When buying a book for a friend I often worry about buying a brand new hardcover for a different reason. New books are being reviewed, recommended, and displayed prominently in stores so if I think a book is perfect for a friend, it is likely that one of their other friends will also see it and think it is perfect. The solution? Paperbacks. The title won't be in the public eye as much as when it was a new hardcover so it lessens the chance that your friend will receive duplicate copies on the same holiday.
So whether you're buying for yourself, a friend, or just to replenish your gift closet for the times you need a last minute present, here are five books available in paperback that would look perfect wrapped with a bow or on your own bookshelf:
What is more delightful than a novel that lets you peek into the high life of the upper class? When you also get to see the cracks in the facade of that world. I picked up this book when I was shopping for a friend's birthday, but the bookstore clerk's recommendation was so convincing that I couldn't bear to part with the book once I bought it. With a backdrop New York City in 1938, a strong female lead, and the author's attention to detail, this will engross any lover of historical fiction. While there are definitely some moments that will require a handful of tissues, overall this book can be read in coffee shops or on the bus without causing embarrassment. I recommend reading this on a dreary day when you are looking to get lost in someone else's life.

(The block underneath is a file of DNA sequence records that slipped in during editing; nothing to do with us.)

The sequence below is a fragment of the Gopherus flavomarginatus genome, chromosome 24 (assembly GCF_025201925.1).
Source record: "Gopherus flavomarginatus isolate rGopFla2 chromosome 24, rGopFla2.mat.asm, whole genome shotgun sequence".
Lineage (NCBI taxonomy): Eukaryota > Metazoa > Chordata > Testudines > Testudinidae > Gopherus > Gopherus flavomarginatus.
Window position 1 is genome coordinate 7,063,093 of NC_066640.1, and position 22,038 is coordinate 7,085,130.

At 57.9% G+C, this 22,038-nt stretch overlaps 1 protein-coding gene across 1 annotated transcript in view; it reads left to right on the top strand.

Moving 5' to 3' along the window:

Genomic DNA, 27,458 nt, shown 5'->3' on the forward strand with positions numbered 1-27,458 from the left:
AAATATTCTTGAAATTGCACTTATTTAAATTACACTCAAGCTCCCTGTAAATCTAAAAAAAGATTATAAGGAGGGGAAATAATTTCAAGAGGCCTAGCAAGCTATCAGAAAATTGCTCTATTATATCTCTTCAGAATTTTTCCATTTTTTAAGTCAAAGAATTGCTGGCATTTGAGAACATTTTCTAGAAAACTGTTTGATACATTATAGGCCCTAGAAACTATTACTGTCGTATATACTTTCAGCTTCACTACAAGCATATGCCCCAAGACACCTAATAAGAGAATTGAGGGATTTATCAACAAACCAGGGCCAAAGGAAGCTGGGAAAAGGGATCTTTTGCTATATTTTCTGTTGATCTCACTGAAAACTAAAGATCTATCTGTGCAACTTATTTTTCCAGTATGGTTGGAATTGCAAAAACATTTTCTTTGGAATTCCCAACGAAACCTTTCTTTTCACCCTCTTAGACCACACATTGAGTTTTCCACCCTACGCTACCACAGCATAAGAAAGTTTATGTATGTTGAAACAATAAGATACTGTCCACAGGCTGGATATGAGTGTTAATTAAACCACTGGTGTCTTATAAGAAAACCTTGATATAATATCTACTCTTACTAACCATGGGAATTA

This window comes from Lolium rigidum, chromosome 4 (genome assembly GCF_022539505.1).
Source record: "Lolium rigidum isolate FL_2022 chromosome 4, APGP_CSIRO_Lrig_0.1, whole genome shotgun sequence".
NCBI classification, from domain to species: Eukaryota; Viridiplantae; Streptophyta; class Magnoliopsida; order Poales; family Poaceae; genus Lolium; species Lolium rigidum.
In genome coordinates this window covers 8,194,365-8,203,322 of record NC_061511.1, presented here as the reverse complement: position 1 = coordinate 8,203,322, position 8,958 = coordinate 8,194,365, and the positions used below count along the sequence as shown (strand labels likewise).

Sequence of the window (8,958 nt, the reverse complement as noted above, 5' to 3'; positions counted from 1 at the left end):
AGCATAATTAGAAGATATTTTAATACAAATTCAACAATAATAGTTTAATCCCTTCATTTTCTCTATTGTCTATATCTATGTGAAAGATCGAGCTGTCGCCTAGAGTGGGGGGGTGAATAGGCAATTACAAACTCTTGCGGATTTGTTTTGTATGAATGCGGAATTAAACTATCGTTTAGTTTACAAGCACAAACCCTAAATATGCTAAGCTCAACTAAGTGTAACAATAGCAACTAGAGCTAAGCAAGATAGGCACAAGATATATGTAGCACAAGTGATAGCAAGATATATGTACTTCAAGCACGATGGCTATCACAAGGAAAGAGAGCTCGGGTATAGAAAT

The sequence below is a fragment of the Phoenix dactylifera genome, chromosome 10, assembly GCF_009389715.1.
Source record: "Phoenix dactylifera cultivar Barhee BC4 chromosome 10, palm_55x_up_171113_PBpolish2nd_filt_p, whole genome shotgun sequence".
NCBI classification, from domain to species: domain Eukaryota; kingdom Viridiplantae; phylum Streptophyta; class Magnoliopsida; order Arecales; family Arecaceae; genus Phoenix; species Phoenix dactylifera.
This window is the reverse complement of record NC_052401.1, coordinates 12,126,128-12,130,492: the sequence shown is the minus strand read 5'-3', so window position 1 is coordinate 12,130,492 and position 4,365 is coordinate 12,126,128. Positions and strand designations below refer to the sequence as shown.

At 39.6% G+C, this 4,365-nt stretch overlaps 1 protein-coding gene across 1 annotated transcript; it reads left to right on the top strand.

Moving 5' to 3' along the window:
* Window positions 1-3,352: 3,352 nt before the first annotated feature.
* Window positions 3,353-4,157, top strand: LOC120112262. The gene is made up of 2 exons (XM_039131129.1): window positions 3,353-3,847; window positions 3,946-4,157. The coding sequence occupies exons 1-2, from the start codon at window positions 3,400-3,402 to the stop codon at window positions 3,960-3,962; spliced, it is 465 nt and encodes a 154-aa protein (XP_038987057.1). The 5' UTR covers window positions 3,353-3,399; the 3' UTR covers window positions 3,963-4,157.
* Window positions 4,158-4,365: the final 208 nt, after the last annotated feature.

2. War Trash by Ha Jin
This is one of the books that I most often recommend, though as far as I know, I have not yet convinced anyone else to read it. Far from being a light and breezy read, the subject matter can be emotionally daunting but the payoff is a beautifully told story that will stay with you. This is the story of a young Chinese soldier who is sent as a "volunteer" to fight with the Communists during the Korean War. This is not your typical war story because very little takes place on the actual battlefield. Instead, the setting is the POW camp where the soldier is sent after his unit suffers an early defeat. The camp is filled with violence, but the real danger is in aligning with the wrong group and being branded (sometimes literally) as a target. From these trying circumstances comes a story about survival and the struggle to maintain one's identity and dignity during adversity. Anyone interested in military history will especially enjoy this rarely heard perspective.
3. Sailing to Sarantium and Lord of Emperors by Guy Gavriel Kay